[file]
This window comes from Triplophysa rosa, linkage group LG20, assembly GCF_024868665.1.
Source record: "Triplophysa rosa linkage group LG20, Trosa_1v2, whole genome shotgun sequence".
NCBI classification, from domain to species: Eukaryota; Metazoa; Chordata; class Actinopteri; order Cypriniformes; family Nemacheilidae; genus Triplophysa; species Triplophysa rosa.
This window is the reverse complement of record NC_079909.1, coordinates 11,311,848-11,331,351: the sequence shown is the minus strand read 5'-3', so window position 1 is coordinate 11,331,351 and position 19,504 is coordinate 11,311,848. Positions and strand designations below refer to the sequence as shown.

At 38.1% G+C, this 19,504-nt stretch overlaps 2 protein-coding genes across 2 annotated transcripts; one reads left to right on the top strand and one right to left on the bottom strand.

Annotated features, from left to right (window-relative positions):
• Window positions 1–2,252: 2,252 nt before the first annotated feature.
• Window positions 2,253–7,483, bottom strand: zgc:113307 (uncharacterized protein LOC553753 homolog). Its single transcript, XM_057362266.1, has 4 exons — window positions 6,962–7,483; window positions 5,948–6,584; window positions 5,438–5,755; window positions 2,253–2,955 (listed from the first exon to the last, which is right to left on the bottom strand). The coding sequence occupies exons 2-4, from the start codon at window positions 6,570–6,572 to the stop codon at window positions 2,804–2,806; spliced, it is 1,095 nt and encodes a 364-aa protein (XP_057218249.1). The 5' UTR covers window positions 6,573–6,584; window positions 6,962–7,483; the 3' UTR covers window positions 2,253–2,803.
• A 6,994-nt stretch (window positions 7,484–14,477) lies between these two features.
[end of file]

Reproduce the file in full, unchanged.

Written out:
This window comes from Triplophysa rosa, linkage group LG20, assembly GCF_024868665.1.
Source record: "Triplophysa rosa linkage group LG20, Trosa_1v2, whole genome shotgun sequence".
NCBI classification, from domain to species: Eukaryota; Metazoa; Chordata; class Actinopteri; order Cypriniformes; family Nemacheilidae; genus Triplophysa; species Triplophysa rosa.
This window is the reverse complement of record NC_079909.1, coordinates 11,311,848-11,331,351: the sequence shown is the minus strand read 5'-3', so window position 1 is coordinate 11,331,351 and position 19,504 is coordinate 11,311,848. Positions and strand designations below refer to the sequence as shown.

At 38.1% G+C, this 19,504-nt stretch overlaps 2 protein-coding genes across 2 annotated transcripts; one reads left to right on the top strand and one right to left on the bottom strand.

Annotated features, from left to right (window-relative positions):
• Window positions 1–2,252: 2,252 nt before the first annotated feature.
• Window positions 2,253–7,483, bottom strand: zgc:113307 (uncharacterized protein LOC553753 homolog). Its single transcript, XM_057362266.1, has 4 exons — window positions 6,962–7,483; window positions 5,948–6,584; window positions 5,438–5,755; window positions 2,253–2,955 (listed from the first exon to the last, which is right to left on the bottom strand). The coding sequence occupies exons 2-4, from the start codon at window positions 6,570–6,572 to the stop codon at window positions 2,804–2,806; spliced, it is 1,095 nt and encodes a 364-aa protein (XP_057218249.1). The 5' UTR covers window positions 6,573–6,584; window positions 6,962–7,483; the 3' UTR covers window positions 2,253–2,803.
• A 6,994-nt stretch (window positions 7,484–14,477) lies between these two features.